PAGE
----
Edge says in Five Six Pick Up Sticks that she met her second husband through an introduction agency, and that they only had eight years together, she was always glad they never wasted any of that time. One reader said it was out of character—that Edge wasn’t the type to take a man home on a first date. It wasn’t quite like that. . . it’s a slightly soppy story, and it started in August 1998.
Join one of those computer dating agencies. Not to date people, if you don’t feel ready for that, just to meet other single people, with some shared interests. I know you said you’re quite liking being independent but it sounds to me as if all you do is sit and write all day, that’s not a life. Forty two is far too young to be a widow and James would never have expected you to sit around doing a Queen Victoria for the next forty or so years!
Anyway, think about it. They do computer profiling, you list all the things you think are important, and what you want from people, and they match you up, Gordon’s secretary is getting engaged to a man she met that way. If you go through a proper service you pay, she paid quite a lot, but you do meet people also prepared to pay!
Edge re-read that part of Vivian’s long email, and looked back at the leaflet that had come through her door that morning, promising a select introduction service. Straws in the wind . . . taking a deep breath, she picked up the phone and made an appointment for later the same afternoon.
By the time she’d been there half an hour, she was wishing she could escape. She’d had photos taken, her interests—a short and alarmingly dull list—recorded, and just wanted to escape Jolene, the efficient and slightly scornful interviewer.
‘I don’t really want a match as such.’ She clasped her hands slightly nervously and tried to concentrate. ‘I was widowed about a year ago, and most of my friends are married or living abroad. My best friend’s in Africa, she suggested this might be a way of meeting other people in the same position, who just want a friend to go to films with, the occasional meal, and if I do have to go to formal events with a partner, someone reasonably presentable. I’m not looking to fall in love, being on my own for the first time in my life hasn’t been all bad, I’d like to explore it a bit more. What I’d really like is a man friend, not involved with anyone, who just wants to be friends. Do you set up friendships?’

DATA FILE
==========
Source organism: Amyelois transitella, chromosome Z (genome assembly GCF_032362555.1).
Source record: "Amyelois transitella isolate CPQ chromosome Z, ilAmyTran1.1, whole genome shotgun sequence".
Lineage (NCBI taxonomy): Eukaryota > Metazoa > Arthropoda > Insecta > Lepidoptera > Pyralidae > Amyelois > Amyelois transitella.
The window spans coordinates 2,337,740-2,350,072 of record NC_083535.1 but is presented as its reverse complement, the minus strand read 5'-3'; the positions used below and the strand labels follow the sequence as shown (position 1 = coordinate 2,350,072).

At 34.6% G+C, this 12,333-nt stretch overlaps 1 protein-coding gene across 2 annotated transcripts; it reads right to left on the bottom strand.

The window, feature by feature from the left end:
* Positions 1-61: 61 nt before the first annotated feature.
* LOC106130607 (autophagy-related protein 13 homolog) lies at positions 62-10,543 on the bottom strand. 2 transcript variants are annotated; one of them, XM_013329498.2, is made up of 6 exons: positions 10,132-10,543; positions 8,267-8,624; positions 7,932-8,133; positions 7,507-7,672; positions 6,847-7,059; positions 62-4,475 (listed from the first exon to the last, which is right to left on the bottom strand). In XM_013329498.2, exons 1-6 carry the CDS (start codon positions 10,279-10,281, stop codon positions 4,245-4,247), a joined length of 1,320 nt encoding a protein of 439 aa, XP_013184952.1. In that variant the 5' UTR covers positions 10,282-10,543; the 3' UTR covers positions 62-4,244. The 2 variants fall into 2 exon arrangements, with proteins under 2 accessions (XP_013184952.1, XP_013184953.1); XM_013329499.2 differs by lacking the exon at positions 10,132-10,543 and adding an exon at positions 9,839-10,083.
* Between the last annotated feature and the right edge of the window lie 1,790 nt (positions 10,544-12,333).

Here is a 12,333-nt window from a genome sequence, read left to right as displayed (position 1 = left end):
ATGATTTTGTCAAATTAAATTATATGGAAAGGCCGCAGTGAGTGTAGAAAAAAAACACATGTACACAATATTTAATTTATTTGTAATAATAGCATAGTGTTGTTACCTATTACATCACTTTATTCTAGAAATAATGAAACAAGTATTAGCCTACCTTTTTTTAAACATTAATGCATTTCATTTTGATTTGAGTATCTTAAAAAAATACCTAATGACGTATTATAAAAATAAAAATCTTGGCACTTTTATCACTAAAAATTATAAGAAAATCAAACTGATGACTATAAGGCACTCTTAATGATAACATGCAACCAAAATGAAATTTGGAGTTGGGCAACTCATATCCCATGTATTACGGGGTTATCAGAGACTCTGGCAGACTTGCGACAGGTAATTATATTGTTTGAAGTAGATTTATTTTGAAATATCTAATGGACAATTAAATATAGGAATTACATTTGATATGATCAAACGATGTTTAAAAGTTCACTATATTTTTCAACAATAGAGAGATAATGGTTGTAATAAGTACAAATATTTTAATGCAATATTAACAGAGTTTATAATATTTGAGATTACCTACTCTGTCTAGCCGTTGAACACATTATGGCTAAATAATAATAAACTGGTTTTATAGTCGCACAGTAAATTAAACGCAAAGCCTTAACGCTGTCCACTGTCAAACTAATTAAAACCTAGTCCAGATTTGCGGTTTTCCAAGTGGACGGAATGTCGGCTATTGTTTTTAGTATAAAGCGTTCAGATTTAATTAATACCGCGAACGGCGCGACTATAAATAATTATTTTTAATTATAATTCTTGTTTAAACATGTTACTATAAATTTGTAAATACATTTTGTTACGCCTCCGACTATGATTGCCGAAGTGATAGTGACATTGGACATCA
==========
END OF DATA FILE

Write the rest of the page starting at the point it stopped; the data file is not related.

‘So you like going to films, eating out. What kind of films?’ Jolene shifted her gum to the other side of her mouth and typed Edge’s halting answers straight into the form. She escaped finally with relief and not very high expectations. Her list had sounded boring even to her own ears, Jolene hadn’t bothered to acknowledge her request for a male friend other than with a roll of her eyes, but had marked her file as someone looking to expand her horizons rather than settle down. Very grandiose, but true enough. She let herself into the apartment and switched on her computer, making coffee while it booted up. The phone rang as she sat down to work. Jolene, from the consultancy.
‘Gunny, do you remember talking to a man in the waiting room here today?’
‘No, I didn’t talk to anyone. I did see a man I thought I knew, he looked very familiar, but I couldn’t think why.’
‘You might have seen him on TV. He’s an ex-rugby international, he’s been on a couple of talk shows. Anyway, Gunny, he asked specifically to meet you. The woman in the waiting room, he said. He doesn’t match your profile at all, but he was really persistent, may I fax through his details, and if you really aren’t interested you can let me know? If you are, I’ll give him your details, but to be honest you don’t match his profile either.’
He’s way too young Edge emailed Vivian but that was a bit of an ego-pat, that he wanted to meet me, wasn’t it? But apart from anything else he was listed as wanting to start a family. Well, I wish. I might go for lunch as an ice-breaker, could be good to have a first date where I know nothing can come of it. If he asks, of course, after he sees my file!